I met a super difficult situation.
I plant some peach palms in the Southwest of China,some of them are in the pots.
One week ago,the leaves of the seedlings have turned to white,in another word,lost their green.
First,the situation would be found in the sub new leaf,I mean,not the newest leaf.
Then,the newest leaf would be dead,the connection between the root and the stem is completely rotten.
I had thought maybe it was Bacterial or Fungus,so I used Kasugamycin and Pyraclostrobin.but the situation seemd not be improved.
More and more seedlings begun to show the situation.
I never saw this before,it seems that I could do nothing to stop the disaster.I give the suficient water and fertilizer,use the “drug”，but still too bad.
Have you seen this situation before?
Is this a fungal disease? Cold damage? It seems to happen during the winter and it is only on the new fronds. I saw it on a small Washingtonia before it died a few months later. Now I see it on a date. Should I treat it with something?
I've noticed some leaf damage and found two of these what appear to be caterpillar's on the new soft flush of this Encephalartos blue arenarius x latifrons. The second one I found was in the act of munching and much bigger than the first. It was still only about 1.5 cm or about .5" long. Unfortunately, my phone camera wasn't very good at focusing on it, but you can clearly see the damage on the one half eaten leaflet and the circle it's eating out of the other leaf. Anyone else encountered this insect. It was brown with the white stripe down it's back. Since it wanted to crawl away after I removed it from the plant I smashed it before it could get away and find it's way back to this or another flushing cycad in my garden. As a consequence of that action, there were no additional photo ops!
I noticed the newest spear on my Dypsis leptocheilos was opening much earlier in the process of emerging than most of the others has, and just attributed it to summer enthusiasm. I just did a closer examination and noticed that it probably opened early due to the stress of something which was munching on it before it emerged. I have seen grasshoppers do damage on exposed leaves before but not down deep like this. It appears the damage was done in the heart of the palm to me, but I can't be certain. I had some damage from a very young grasshopper which I caught trying to munch on the very soft emerging flush of my Encephalartos inopinus within the last couple of weeks. Fortunately I caught it on the second day I found it on the inopinus and was able to kill it. Unfortunately it did a little damage to a few leaves on it though. That grasshopper was only about 3/4" to 1" long, so not big enough to do the damage on my leptocheilos. Anyone seen this sort of damage before and caught the culprit, particularly if you are also here in Southern California?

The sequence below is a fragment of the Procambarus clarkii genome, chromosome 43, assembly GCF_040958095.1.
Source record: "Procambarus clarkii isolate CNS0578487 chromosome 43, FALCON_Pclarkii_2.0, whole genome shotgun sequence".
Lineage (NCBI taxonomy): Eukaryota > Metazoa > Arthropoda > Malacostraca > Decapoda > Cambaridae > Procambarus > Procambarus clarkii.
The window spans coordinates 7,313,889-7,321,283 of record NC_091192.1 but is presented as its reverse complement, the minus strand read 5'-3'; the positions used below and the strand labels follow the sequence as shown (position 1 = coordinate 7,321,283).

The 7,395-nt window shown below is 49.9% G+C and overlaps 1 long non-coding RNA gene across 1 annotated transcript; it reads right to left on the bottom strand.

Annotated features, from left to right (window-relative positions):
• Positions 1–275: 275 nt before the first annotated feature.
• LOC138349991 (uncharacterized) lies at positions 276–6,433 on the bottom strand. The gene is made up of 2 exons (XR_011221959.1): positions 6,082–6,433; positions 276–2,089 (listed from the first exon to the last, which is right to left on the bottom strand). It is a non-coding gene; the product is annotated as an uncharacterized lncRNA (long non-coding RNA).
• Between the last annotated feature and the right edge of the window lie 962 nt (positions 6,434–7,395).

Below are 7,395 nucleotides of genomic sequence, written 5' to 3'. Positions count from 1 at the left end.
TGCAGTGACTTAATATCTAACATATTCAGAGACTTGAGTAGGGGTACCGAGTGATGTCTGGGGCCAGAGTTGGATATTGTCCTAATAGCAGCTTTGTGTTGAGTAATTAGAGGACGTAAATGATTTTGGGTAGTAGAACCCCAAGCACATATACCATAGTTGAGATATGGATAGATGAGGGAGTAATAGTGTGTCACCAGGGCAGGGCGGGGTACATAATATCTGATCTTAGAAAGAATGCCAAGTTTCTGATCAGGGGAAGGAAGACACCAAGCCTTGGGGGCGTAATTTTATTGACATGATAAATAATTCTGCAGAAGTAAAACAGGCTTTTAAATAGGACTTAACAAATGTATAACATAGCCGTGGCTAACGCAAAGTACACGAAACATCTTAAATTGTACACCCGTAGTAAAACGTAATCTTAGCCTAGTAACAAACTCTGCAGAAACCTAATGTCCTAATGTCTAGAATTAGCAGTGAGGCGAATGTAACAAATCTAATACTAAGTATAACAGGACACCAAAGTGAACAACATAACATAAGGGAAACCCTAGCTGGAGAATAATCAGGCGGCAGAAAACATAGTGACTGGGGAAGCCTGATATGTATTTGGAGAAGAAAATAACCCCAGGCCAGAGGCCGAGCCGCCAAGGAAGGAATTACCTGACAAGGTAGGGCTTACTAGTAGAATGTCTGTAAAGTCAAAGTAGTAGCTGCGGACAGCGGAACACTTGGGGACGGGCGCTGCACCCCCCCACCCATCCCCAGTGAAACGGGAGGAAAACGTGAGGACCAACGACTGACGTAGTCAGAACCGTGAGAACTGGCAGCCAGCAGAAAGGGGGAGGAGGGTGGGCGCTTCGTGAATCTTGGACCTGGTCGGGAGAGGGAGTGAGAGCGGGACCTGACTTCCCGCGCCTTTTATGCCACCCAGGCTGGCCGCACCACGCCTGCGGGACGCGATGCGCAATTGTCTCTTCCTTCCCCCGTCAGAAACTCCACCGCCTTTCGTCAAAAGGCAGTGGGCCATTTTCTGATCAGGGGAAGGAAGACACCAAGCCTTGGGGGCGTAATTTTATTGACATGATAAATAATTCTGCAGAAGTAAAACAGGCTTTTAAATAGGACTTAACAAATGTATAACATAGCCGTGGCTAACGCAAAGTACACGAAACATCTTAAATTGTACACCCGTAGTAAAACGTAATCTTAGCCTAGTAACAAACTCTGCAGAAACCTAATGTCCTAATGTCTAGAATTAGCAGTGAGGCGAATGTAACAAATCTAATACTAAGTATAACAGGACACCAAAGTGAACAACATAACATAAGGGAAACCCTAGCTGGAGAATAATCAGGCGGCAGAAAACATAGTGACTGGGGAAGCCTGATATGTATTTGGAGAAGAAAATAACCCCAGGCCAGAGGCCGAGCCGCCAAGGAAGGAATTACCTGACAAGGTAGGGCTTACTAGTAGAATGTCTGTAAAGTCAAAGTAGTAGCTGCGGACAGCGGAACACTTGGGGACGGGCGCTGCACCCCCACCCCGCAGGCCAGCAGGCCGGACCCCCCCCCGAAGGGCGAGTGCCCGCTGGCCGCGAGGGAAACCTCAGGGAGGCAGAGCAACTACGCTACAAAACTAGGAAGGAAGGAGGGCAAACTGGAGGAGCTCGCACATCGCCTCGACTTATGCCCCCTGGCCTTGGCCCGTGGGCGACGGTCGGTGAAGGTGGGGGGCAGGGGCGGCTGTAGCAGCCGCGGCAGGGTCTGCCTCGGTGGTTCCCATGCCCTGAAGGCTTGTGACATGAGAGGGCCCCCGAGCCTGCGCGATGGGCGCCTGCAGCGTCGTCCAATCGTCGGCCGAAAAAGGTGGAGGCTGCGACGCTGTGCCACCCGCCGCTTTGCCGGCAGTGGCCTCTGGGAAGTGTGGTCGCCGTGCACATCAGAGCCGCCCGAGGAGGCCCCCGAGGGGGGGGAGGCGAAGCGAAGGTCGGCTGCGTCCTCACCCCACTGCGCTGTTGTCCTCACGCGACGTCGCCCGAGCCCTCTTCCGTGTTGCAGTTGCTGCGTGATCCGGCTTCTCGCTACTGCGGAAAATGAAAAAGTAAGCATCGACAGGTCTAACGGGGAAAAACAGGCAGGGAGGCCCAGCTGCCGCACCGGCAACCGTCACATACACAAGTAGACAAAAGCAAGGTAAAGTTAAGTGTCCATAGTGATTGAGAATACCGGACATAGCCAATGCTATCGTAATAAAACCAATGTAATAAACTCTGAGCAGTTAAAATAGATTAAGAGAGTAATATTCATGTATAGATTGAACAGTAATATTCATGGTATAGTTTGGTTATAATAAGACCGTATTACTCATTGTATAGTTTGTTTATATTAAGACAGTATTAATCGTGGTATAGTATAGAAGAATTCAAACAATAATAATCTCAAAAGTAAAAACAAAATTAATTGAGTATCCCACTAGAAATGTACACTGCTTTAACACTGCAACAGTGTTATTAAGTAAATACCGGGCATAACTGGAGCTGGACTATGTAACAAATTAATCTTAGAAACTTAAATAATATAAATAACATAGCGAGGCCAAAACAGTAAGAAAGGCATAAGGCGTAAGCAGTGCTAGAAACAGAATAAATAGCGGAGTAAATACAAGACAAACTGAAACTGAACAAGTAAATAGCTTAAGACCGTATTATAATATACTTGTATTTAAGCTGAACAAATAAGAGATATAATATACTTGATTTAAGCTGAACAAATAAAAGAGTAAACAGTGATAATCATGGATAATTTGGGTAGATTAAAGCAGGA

The one shot of the entire palm shows that it is otherwise healthy in appearance.
Some time ago, I visited a nursery that had not-that-healthy-looking plants, from among them Cereus cacti with brown parts (instead of 100% green), and this archontophoenix palm that caught my eye with massively brown dying leaves :
When it comes to those cereus cacti, I immediately had doubts about the possibility of infectious diseases, and didn't buy anything from this nursery ;
Yet for the palm I first suspected cold-related damage and/or lack of care, but now I wonder whether this could also be an infectious disease
Do you guys have any idea what could have caused this palm to look like this ?
Thanks in advance !